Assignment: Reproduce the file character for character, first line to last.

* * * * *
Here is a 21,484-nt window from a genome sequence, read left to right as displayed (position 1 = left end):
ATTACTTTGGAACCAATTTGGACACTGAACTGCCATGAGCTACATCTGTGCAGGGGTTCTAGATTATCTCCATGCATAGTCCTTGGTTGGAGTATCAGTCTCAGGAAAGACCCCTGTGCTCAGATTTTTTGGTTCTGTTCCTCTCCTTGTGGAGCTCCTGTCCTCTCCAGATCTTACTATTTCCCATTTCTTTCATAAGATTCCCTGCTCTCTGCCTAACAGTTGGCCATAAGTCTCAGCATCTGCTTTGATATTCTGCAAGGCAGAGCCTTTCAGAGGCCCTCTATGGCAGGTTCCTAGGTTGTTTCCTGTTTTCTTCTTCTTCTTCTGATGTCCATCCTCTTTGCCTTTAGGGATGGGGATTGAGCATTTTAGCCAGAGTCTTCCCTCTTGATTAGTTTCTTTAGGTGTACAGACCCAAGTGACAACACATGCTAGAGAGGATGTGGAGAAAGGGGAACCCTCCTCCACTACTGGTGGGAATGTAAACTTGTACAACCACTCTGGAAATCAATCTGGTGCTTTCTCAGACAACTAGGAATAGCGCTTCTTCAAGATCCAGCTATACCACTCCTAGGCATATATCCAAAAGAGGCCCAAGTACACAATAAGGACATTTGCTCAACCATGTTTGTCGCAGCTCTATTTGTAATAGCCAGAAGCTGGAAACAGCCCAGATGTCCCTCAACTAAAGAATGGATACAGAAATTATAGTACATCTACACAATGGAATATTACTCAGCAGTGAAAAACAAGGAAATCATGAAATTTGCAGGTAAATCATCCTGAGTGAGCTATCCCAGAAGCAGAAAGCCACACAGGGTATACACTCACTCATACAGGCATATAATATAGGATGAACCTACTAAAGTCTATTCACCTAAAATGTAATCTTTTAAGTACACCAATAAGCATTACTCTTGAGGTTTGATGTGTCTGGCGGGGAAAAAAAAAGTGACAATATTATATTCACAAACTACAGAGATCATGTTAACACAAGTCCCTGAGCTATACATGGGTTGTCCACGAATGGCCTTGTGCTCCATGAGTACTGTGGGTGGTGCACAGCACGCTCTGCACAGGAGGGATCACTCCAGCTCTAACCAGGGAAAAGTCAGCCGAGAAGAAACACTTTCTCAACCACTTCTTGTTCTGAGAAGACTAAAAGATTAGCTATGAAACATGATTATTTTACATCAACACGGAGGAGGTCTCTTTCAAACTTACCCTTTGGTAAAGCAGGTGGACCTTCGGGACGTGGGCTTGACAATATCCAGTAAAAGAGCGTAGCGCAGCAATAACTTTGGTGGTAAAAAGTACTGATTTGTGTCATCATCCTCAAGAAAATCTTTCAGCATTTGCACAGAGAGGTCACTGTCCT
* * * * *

Here is a 21,484-nt window from a genome sequence, read left to right as displayed (position 1 = left end):
ATTACTTTGGAACCAATTTGGACACTGAACTGCCATGAGCTACATCTGTGCAGGGGTTCTAGATTATCTCCATGCATAGTCCTTGGTTGGAGTATCAGTCTCAGGAAAGACCCCTGTGCTCAGATTTTTTGGTTCTGTTCCTCTCCTTGTGGAGCTCCTGTCCTCTCCAGATCTTACTATTTCCCATTTCTTTCATAAGATTCCCTGCTCTCTGCCTAACAGTTGGCCATAAGTCTCAGCATCTGCTTTGATATTCTGCAAGGCAGAGCCTTTCAGAGGCCCTCTATGGCAGGTTCCTAGGTTGTTTCCTGTTTTCTTCTTCTTCTTCTGATGTCCATCCTCTTTGCCTTTAGGGATGGGGATTGAGCATTTTAGCCAGAGTCTTCCCTCTTGATTAGTTTCTTTAGGTGTACAGACCCAAGTGACAACACATGCTAGAGAGGATGTGGAGAAAGGGGAACCCTCCTCCACTACTGGTGGGAATGTAAACTTGTACAACCACTCTGGAAATCAATCTGGTGCTTTCTCAGACAACTAGGAATAGCGCTTCTTCAAGATCCAGCTATACCACTCCTAGGCATATATCCAAAAGAGGCCCAAGTACACAATAAGGACATTTGCTCAACCATGTTTGTCGCAGCTCTATTTGTAATAGCCAGAAGCTGGAAACAGCCCAGATGTCCCTCAACTAAAGAATGGATACAGAAATTATAGTACATCTACACAATGGAATATTACTCAGCAGTGAAAAACAAGGAAATCATGAAATTTGCAGGTAAATCATCCTGAGTGAGCTATCCCAGAAGCAGAAAGCCACACAGGGTATACACTCACTCATACAGGCATATAATATAGGATGAACCTACTAAAGTCTATTCACCTAAAATGTAATCTTTTAAGTACACCAATAAGCATTACTCTTGAGGTTTGATGTGTCTGGCGGGGAAAAAAAAAGTGACAATATTATATTCACAAACTACAGAGATCATGTTAACACAAGTCCCTGAGCTATACATGGGTTGTCCACGAATGGCCTTGTGCTCCATGAGTACTGTGGGTGGTGCACAGCACGCTCTGCACAGGAGGGATCACTCCAGCTCTAACCAGGGAAAAGTCAGCCGAGAAGAAACACTTTCTCAACCACTTCTTGTTCTGAGAAGACTAAAAGATTAGCTATGAAACATGATTATTTTACATCAACACGGAGGAGGTCTCTTTCAAACTTACCCTTTGGTAAAGCAGGTGGACCTTCGGGACGTGGGCTTGACAATATCCAGTAAAAGAGCGTAGCGCAGCAATAACTTTGGTGGTAAAAAGTACTGATTTGTGTCATCATCCTCAAGAAAATCTTTCAGCATTTGCACAGAGAGGTCACTGTCCT